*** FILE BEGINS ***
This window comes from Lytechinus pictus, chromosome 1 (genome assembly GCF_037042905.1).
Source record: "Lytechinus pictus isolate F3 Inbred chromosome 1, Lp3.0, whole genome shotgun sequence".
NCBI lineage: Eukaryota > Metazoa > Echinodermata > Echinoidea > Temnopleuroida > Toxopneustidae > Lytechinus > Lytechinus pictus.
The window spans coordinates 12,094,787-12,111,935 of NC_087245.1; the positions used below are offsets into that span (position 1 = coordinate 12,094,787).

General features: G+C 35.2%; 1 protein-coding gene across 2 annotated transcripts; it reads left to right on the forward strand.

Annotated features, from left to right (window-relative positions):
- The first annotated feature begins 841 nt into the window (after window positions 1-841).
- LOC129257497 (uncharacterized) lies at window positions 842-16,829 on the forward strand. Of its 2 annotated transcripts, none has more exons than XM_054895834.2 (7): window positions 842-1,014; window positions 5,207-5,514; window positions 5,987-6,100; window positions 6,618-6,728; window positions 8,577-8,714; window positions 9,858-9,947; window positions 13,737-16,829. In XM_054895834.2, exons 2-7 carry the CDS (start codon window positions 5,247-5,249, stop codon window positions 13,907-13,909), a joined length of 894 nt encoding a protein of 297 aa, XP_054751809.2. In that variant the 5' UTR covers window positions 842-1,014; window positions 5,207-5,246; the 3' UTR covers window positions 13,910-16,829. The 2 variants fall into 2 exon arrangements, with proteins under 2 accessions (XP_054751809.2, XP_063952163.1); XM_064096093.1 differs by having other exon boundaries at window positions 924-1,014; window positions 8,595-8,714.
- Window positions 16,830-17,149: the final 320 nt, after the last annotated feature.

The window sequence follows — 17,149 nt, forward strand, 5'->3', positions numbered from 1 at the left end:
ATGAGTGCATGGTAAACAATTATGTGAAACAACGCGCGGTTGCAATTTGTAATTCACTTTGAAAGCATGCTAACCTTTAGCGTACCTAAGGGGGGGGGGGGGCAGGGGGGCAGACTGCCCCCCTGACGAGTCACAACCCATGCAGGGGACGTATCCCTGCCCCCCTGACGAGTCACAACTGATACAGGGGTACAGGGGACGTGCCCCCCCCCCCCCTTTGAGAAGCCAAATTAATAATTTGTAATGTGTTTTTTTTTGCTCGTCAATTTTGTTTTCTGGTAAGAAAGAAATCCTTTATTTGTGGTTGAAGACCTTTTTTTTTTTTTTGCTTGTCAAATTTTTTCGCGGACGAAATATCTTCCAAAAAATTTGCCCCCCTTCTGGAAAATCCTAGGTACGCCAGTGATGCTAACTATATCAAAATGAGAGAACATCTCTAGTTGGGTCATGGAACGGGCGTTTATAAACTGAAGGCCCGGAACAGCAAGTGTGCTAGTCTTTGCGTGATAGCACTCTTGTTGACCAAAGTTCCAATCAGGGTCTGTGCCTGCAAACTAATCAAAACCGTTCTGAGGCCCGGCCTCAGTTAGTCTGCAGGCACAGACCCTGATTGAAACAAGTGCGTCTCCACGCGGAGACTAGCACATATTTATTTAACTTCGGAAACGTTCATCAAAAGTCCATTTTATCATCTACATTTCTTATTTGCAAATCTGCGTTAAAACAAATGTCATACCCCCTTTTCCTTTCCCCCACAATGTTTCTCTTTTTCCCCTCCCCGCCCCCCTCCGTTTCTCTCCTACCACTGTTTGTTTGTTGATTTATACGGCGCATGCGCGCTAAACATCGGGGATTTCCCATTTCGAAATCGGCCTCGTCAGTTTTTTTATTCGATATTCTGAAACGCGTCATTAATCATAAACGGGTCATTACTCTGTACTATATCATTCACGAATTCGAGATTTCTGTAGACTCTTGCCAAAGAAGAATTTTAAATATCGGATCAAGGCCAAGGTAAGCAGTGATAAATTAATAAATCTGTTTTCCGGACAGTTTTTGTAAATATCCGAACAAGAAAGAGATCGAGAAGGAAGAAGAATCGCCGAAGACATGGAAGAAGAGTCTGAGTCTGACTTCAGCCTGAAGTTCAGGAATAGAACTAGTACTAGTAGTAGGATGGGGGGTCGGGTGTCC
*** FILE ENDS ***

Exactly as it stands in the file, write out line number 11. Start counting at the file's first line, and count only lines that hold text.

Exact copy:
ATGAGTGCATGGTAAACAATTATGTGAAACAACGCGCGGTTGCAATTTGTAATTCACTTTGAAAGCATGCTAACCTTTAGCGTACCTAAGGGGGGGGGGGGGCAGGGGGGCAGACTGCCCCCCTGACGAGTCACAACCCATGCAGGGGACGTATCCCTGCCCCCCTGACGAGTCACAACTGATACAGGGGTACAGGGGACGTGCCCCCCCCCCCCCTTTGAGAAGCCAAATTAATAATTTGTAATGTGTTTTTTTTTGCTCGTCAATTTTGTTTTCTGGTAAGAAAGAAATCCTTTATTTGTGGTTGAAGACCTTTTTTTTTTTTTTGCTTGTCAAATTTTTTCGCGGACGAAATATCTTCCAAAAAATTTGCCCCCCTTCTGGAAAATCCTAGGTACGCCAGTGATGCTAACTATATCAAAATGAGAGAACATCTCTAGTTGGGTCATGGAACGGGCGTTTATAAACTGAAGGCCCGGAACAGCAAGTGTGCTAGTCTTTGCGTGATAGCACTCTTGTTGACCAAAGTTCCAATCAGGGTCTGTGCCTGCAAACTAATCAAAACCGTTCTGAGGCCCGGCCTCAGTTAGTCTGCAGGCACAGACCCTGATTGAAACAAGTGCGTCTCCACGCGGAGACTAGCACATATTTATTTAACTTCGGAAACGTTCATCAAAAGTCCATTTTATCATCTACATTTCTTATTTGCAAATCTGCGTTAAAACAAATGTCATACCCCCTTTTCCTTTCCCCCACAATGTTTCTCTTTTTCCCCTCCCCGCCCCCCTCCGTTTCTCTCCTACCACTGTTTGTTTGTTGATTTATACGGCGCATGCGCGCTAAACATCGGGGATTTCCCATTTCGAAATCGGCCTCGTCAGTTTTTTTATTCGATATTCTGAAACGCGTCATTAATCATAAACGGGTCATTACTCTGTACTATATCATTCACGAATTCGAGATTTCTGTAGACTCTTGCCAAAGAAGAATTTTAAATATCGGATCAAGGCCAAGGTAAGCAGTGATAAATTAATAAATCTGTTTTCCGGACAGTTTTTGTAAATATCCGAACAAGAAAGAGATCGAGAAGGAAGAAGAATCGCCGAAGACATGGAAGAAGAGTCTGAGTCTGACTTCAGCCTGAAGTTCAGGAATAGAACTAGTACTAGTAGTAGGATGGGGGGTCGGGTGTCC